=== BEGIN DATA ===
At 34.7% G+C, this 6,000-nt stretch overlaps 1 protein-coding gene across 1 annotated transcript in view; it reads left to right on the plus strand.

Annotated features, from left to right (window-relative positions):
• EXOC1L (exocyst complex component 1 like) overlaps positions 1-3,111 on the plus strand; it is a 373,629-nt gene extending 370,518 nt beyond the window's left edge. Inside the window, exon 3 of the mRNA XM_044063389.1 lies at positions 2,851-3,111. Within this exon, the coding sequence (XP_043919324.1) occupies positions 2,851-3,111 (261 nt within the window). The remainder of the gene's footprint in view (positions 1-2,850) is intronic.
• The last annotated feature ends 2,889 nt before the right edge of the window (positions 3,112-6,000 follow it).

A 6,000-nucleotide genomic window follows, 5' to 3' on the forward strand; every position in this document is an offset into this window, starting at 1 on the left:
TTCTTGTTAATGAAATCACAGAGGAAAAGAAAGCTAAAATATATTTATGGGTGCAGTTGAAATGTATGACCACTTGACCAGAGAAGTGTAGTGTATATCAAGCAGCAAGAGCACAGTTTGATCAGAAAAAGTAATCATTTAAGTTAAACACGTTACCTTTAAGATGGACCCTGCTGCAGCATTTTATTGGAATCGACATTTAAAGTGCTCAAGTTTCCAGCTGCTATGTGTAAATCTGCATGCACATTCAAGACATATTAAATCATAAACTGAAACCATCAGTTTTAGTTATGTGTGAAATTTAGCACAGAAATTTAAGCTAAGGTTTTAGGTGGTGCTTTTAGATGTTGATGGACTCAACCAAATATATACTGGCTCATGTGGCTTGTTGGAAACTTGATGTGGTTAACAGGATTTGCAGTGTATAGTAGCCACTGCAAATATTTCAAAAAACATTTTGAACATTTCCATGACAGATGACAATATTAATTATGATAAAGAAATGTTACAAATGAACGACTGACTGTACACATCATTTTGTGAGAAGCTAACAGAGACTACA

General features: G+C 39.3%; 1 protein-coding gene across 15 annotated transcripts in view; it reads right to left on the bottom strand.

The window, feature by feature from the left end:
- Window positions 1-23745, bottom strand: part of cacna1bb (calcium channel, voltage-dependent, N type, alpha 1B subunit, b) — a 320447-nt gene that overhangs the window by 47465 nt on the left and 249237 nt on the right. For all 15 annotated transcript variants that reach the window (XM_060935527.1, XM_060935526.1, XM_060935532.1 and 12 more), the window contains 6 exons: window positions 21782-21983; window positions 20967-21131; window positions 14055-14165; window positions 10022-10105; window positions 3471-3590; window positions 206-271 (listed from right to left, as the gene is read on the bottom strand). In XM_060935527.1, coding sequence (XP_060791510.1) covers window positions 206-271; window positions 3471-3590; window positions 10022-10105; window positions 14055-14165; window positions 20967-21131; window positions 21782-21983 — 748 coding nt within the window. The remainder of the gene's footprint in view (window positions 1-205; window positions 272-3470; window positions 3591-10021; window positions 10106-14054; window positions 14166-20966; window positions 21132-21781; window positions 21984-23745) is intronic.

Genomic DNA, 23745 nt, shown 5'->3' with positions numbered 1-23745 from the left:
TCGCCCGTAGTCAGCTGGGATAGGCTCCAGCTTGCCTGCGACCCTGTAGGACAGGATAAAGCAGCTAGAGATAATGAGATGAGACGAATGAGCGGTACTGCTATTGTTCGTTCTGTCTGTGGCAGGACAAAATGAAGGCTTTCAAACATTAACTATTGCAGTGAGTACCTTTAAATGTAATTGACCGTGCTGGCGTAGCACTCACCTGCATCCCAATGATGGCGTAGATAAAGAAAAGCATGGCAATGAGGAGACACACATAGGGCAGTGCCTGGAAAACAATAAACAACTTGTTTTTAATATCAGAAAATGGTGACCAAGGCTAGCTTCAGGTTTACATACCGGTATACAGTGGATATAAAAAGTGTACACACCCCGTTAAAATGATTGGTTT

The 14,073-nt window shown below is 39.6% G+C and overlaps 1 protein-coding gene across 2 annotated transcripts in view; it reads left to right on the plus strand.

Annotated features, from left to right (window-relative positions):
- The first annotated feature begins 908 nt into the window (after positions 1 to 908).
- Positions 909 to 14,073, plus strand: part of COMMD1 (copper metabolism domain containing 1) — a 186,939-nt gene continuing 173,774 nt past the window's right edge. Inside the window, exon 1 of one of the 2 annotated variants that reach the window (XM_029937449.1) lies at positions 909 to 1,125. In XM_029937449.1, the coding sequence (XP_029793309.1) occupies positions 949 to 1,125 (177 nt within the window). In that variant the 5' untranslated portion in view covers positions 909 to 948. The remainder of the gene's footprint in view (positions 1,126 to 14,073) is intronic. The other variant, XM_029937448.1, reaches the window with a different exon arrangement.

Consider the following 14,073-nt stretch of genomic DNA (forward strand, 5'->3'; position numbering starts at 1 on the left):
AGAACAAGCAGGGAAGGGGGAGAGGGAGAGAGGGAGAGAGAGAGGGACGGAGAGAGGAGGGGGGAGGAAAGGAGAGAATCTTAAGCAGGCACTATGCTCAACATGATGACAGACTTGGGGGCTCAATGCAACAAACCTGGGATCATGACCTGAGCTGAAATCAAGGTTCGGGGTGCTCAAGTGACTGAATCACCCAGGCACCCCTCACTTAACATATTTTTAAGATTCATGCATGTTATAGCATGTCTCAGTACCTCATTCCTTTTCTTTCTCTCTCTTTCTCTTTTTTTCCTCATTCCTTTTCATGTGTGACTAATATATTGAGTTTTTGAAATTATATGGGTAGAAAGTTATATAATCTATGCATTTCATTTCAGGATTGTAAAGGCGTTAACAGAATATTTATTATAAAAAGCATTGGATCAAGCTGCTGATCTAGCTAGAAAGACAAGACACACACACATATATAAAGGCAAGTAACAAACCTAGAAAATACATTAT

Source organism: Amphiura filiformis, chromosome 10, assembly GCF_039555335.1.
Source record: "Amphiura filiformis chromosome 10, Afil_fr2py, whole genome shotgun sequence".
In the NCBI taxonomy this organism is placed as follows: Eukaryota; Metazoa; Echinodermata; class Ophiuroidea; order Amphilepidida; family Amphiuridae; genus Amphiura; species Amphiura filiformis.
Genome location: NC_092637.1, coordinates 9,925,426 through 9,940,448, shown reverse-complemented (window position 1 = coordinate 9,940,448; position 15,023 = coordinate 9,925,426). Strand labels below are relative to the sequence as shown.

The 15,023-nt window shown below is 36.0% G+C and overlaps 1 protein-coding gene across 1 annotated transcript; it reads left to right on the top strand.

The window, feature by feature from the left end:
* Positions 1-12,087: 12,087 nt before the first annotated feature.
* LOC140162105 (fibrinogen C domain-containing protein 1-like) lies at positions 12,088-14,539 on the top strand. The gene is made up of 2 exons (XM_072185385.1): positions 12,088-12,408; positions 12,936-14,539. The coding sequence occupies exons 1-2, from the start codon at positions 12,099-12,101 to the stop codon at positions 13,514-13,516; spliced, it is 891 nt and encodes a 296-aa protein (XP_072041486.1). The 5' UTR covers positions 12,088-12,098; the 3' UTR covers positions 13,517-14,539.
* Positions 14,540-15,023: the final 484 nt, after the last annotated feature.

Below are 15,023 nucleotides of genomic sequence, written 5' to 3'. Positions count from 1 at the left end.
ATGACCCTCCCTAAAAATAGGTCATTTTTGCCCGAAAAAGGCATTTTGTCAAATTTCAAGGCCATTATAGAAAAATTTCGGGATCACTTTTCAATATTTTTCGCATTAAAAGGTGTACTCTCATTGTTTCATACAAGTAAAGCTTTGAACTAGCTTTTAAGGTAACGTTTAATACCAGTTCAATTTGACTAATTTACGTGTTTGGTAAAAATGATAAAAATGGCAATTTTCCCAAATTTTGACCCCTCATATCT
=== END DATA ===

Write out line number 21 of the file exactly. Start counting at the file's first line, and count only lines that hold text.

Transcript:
Genome location: NC_092637.1, coordinates 9,925,426 through 9,940,448, shown reverse-complemented (window position 1 = coordinate 9,940,448; position 15,023 = coordinate 9,925,426). Strand labels below are relative to the sequence as shown.